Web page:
Persian scientist Muhammad ibn Mūsā al-Khwārizmī significantly developed algebra in in his landmark text, Kitab al-Jabr wa-l-Muqabala, from which the term “algebra” is derived. The term “algorithm” is derived from the name of the scholar al-Khwarizmi, who was also responsible for introducing the Arabic numerals and Hindu-Arabic numeral system beyond the Indian subcontinent. In calculus, the scholar Alhazen discovered the sum formula for the fourth power, using a method readily generalizable to determine the sum for any integral power. He used this to find the volume of a paraboloid.
Medicine was a central part of medieval Islamic culture. Responding to circumstances of time and place, Islamic physicians and scholars developed a large and complex medical literature exploring and synthesizing the theory and practice of medicine. Islamic medicine was built on tradition, chiefly the theoretical and practical knowledge developed in India, Greece, Persia, and Rome. Islamic scholars translated their writings from Syriac, Greek, and Sanskrit into Arabic and then produced new medical knowledge based on those texts. In order to make the Greek tradition more accessible, understandable, and teachable, Islamic scholars organized the Greco-Roman medical knowledge into encyclopedias.
Ceramics, glass, metalwork, textiles, illuminated manuscripts, and woodwork flourished during the Islamic Golden Age. Manuscript illumination became an important and greatly respected art, and portrait miniature painting flourished in Persia. Calligraphy, an essential aspect of written Arabic, developed in manuscripts and architectural decoration.
Typically, though not entirely, Islamic art depicts nature patterns and Arabic calligraphy, rather than figures, because many Muslims feared that the depiction of the human form is idolatry and thereby a sin against God, forbidden in the Quran. There are repeating elements in Islamic art, such as the use of geometrical floral or vegetal designs in a repetition known as the arabesque. The arabesque in Islamic art is often used to symbolize the transcendent, indivisible, and infinite nature of God. Mistakes in repetitions may be intentionally introduced as a show of humility by artists who believe only God can produce perfection, although this theory is disputed.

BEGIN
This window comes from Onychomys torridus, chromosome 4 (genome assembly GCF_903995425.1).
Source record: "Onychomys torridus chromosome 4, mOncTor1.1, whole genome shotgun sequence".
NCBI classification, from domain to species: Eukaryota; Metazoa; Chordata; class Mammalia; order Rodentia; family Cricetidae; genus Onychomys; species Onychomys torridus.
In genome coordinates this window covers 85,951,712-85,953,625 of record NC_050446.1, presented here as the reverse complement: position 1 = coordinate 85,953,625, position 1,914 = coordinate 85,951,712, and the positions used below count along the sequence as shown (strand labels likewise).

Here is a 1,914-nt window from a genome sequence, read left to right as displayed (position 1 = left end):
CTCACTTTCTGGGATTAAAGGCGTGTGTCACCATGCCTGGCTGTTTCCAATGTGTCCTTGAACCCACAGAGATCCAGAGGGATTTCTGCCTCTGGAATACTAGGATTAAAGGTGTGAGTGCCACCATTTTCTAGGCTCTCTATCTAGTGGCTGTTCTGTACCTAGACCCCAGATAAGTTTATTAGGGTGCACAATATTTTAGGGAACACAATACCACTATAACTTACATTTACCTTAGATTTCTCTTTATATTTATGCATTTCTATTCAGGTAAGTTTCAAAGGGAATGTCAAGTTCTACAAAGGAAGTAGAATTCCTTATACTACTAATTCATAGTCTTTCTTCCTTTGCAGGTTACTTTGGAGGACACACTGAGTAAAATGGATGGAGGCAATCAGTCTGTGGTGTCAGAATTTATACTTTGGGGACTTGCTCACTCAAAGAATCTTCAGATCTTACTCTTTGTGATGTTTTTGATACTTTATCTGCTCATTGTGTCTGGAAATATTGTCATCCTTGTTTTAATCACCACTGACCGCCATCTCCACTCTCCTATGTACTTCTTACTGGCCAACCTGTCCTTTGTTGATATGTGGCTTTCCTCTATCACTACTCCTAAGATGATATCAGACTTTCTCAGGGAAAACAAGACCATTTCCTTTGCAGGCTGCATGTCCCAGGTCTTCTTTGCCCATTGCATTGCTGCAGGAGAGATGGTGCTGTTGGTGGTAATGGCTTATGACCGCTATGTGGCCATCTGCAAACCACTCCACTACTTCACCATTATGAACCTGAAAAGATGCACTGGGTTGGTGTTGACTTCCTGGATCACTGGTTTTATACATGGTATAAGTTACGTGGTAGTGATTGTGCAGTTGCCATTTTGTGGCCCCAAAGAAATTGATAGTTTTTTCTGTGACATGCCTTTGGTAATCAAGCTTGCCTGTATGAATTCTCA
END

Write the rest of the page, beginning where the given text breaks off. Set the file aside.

The traditional instrument of the Arabic calligrapher is the qalam, a pen made of dried reed or bamboo. Qalam ink is often in color, and chosen such that its intensity can vary greatly, so that the greater strokes of the compositions can be very dynamic in their effect. Islamic calligraphy is applied on a wide range of decorative mediums other than paper, such as tiles, vessels, carpets, and inscriptions. Before the advent of paper, papyrus and parchment were used for writing.
Coins were another support for calligraphy. Beginning in 692, the Islamic caliphate reformed the coinage of the Near East by replacing visual depiction with words. This was especially true for dinars, or gold coins of high value, which were inscribed with quotes from the Quran.
By the 10th century, the Persians, who had converted to Islam, began weaving inscriptions on elaborately patterned silks. These calligraphic-inscribed textiles were so precious that Crusaders brought them to Europe as prized possessions. A notable example is the Suaire de Saint-Josse, used to wrap the bones of St. Josse in the abbey of St. Josse-sur-Mer near Caen in northwestern France.
Architecture and Tilework
There were many advances in architectural construction, and mosques, tombs, palaces, and forts were inspired by Persian and Byzantine architecture. Islamic mosaic art anticipated principles of quasicrystalline geometry, which would not be discovered for 500 more years. This art used symmetric polygonal shapes to create patterns that can continue indefinitely without repeating. These patterns have even helped modern scientists understand quasicrystals at the atomic levels.